‘Your sister? Mummy Psyllid – you and Gerty are sisters? Well, fancy that!’ ‘Fancy that indeed! We used to all live together at the garden centre – I understand your Aunt Gerty has been telling you all about garden centres – until Aunt Gerty met your Uncle Hanu, and made the decision to move to his Pittosporum bush. See that rather nice purple one over there? We never knew what happened to Gerty and Hanu but now we do.’ Mummy Psyllid paused for a moment, before softly repeating, very thoughtfully, as if only for her own ears, ‘But now we do.’ Daddy Psyllid put his six legs around as many of his family members as possible. ‘Mummy Psyllid, Daddy Psyllid, my sick, achy feeling has turned into a warm, fuzzy feeling. I don’t mind that this isn’t New Zealand. It isn’t New Zealand, is it?! And do you know? It turns out that although I thought I wanted to go there, I never actually felt homesick for the place. But I was homesick for my family and friends.’ Daddy Psyllid smiled. ‘No, this isn’t New Zealand, Aroha, although it does look quite a bit like it! This is Cornwall, a rather nice place in the far southwest of Great Britain, a little island a long, long way from New Zealand. New Zealand is actually a country on the other side of the world where our great, great, great, great grandparents lived. Cornwall may not be our homeland but it’s definitely our home.’ Aroha snuggled up to her father and smiled sleepily at her mother and siblings. ‘I don’t really mind where we live as long as [yawn] we’re all [yawn] together.’ 31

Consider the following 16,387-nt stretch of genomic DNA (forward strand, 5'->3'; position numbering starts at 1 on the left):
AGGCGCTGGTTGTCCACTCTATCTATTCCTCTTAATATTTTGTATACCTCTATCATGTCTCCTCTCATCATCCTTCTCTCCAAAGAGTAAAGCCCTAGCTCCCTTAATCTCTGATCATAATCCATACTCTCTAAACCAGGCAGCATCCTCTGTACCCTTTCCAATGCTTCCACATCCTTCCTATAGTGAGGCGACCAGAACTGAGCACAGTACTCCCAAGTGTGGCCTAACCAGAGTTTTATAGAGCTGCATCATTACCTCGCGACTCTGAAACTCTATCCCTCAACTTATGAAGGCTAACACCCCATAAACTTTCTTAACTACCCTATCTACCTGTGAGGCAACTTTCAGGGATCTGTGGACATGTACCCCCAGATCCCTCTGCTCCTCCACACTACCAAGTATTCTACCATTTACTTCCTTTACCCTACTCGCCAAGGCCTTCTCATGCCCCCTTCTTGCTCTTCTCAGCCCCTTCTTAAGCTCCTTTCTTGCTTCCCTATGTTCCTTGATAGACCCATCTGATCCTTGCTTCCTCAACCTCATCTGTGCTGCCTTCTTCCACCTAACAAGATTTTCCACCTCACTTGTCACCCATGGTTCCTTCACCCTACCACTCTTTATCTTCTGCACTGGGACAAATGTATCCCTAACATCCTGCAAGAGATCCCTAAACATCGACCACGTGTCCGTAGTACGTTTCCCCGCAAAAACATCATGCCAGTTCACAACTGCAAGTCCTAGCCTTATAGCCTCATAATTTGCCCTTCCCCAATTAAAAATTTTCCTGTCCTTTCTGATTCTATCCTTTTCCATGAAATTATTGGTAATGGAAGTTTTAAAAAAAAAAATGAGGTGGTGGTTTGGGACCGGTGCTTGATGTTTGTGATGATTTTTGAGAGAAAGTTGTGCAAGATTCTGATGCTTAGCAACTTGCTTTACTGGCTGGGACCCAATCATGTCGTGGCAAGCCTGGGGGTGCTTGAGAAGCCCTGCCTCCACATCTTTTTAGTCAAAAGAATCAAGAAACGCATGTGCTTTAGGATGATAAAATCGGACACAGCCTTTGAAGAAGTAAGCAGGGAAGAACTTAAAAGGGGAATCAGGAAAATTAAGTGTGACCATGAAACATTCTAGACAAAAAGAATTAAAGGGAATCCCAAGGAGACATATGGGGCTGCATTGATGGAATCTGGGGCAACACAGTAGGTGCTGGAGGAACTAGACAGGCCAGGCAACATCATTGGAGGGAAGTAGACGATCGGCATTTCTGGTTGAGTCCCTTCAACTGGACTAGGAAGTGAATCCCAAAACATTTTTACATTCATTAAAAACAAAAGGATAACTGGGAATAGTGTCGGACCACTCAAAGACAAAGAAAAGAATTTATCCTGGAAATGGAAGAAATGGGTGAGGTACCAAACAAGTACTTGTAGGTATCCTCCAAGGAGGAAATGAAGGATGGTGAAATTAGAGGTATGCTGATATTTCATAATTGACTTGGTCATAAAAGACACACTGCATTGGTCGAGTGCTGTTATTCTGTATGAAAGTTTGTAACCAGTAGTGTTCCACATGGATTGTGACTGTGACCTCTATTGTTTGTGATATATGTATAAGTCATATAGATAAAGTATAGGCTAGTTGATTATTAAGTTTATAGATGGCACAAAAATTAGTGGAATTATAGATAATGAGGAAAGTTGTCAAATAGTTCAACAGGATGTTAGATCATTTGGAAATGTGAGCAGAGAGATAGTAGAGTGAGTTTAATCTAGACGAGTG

*** As Aroha’s tired, contented eyes closed, she thought she heard a familiar voice. ‘Aw, what a beautiful sight, Wilson – lots of lovely Pittosporum psyllids. You don’t mind if I take a picture, do you? Say ‘plant juice’!’ Wilson wagged his tail and wandered off to investigate a nearby tree. ‘Come on Wilson, all this walking and poking about in botanical gardens has made me sleepy too’. Professor Penny turned and walked away with a contented smile on her face. She was something of a sucker (pun unintended) for a happy ending.